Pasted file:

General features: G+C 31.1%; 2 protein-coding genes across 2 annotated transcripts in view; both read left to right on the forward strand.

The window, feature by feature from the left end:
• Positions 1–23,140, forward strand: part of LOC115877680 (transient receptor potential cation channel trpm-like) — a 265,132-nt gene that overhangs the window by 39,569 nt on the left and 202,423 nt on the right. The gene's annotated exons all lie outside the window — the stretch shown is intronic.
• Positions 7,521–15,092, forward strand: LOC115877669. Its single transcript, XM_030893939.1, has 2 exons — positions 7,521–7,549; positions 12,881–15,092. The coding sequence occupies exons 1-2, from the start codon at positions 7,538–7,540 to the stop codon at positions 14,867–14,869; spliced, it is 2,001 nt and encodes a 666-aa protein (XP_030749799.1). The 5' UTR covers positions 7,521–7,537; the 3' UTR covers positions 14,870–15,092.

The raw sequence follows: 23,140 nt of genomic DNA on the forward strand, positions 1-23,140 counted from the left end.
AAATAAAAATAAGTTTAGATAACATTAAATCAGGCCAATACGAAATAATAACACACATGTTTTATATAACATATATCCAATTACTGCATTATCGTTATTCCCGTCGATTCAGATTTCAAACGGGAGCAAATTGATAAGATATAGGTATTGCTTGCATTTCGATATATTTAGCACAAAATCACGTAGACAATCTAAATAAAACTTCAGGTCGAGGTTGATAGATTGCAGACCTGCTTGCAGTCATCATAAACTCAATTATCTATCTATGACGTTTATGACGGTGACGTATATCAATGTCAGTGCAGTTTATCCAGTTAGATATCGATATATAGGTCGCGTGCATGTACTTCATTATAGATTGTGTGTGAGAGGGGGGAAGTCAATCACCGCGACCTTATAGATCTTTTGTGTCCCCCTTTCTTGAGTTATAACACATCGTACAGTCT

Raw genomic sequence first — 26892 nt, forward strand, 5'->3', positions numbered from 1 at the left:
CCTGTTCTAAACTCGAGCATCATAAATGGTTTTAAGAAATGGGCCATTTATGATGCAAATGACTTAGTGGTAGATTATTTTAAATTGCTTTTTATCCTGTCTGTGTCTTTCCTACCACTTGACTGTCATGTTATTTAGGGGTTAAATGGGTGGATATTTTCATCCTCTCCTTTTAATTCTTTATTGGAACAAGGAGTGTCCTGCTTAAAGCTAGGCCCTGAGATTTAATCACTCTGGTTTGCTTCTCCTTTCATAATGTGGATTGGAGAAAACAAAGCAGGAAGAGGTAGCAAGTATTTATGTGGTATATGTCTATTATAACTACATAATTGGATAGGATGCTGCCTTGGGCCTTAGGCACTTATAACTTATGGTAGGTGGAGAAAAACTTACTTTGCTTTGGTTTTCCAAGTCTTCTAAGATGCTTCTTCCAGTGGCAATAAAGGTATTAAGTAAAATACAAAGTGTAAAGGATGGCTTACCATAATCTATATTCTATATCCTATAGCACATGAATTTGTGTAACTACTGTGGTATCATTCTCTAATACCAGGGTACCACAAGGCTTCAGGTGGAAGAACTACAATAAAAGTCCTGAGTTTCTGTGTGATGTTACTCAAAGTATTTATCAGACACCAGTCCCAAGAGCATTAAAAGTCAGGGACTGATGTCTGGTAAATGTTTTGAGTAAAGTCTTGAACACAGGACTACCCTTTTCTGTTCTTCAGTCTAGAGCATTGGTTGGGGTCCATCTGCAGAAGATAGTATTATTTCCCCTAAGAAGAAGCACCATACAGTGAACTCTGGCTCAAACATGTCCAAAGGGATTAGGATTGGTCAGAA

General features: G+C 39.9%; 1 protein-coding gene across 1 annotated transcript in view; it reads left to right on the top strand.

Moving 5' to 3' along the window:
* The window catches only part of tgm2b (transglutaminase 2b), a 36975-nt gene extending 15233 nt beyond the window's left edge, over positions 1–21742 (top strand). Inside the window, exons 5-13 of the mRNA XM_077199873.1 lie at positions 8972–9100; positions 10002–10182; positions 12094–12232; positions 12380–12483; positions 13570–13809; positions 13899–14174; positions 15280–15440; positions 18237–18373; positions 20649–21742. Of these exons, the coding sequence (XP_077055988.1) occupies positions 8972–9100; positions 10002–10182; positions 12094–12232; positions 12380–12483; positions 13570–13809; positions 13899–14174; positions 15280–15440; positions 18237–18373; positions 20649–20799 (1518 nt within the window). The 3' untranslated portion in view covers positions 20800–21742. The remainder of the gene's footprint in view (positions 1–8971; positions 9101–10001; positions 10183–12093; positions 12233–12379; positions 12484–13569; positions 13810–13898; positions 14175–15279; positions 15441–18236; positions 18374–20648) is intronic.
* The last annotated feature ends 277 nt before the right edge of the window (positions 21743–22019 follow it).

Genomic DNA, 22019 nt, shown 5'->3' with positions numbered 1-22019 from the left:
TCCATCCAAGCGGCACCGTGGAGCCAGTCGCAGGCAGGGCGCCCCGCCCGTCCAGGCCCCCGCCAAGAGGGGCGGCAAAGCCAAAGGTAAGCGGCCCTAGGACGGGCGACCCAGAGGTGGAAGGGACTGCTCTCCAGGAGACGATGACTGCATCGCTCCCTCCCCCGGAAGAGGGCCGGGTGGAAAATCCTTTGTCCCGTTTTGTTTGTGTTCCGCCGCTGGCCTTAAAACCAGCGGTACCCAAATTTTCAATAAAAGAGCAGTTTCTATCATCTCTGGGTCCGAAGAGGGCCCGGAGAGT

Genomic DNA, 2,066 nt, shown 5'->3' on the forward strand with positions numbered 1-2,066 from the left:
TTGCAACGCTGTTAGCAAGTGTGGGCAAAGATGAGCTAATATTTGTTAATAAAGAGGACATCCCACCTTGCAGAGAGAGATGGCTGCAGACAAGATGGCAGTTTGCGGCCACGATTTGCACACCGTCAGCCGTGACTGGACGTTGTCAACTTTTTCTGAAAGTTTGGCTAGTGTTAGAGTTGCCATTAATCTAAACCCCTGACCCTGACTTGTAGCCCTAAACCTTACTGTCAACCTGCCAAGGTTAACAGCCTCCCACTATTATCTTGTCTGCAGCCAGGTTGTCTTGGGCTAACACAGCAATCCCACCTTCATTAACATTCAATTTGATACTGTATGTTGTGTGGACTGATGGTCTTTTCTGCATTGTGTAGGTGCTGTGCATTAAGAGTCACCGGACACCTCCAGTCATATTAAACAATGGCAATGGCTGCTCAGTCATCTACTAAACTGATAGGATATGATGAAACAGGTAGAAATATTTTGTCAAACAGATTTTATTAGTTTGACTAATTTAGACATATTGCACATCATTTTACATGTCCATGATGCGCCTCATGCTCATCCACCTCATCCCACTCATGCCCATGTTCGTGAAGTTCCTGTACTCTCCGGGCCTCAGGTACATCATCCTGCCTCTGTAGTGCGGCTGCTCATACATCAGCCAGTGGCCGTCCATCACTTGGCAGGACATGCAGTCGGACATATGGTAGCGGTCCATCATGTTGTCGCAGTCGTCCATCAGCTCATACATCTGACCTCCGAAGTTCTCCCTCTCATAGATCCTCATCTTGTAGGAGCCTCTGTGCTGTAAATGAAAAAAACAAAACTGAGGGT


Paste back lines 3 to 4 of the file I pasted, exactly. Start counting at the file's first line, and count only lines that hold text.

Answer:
• Positions 1–23,140, forward strand: part of LOC115877680 (transient receptor potential cation channel trpm-like) — a 265,132-nt gene that overhangs the window by 39,569 nt on the left and 202,423 nt on the right. The gene's annotated exons all lie outside the window — the stretch shown is intronic.
• Positions 7,521–15,092, forward strand: LOC115877669. Its single transcript, XM_030893939.1, has 2 exons — positions 7,521–7,549; positions 12,881–15,092. The coding sequence occupies exons 1-2, from the start codon at positions 7,538–7,540 to the stop codon at positions 14,867–14,869; spliced, it is 2,001 nt and encodes a 666-aa protein (XP_030749799.1). The 5' UTR covers positions 7,521–7,537; the 3' UTR covers positions 14,870–15,092.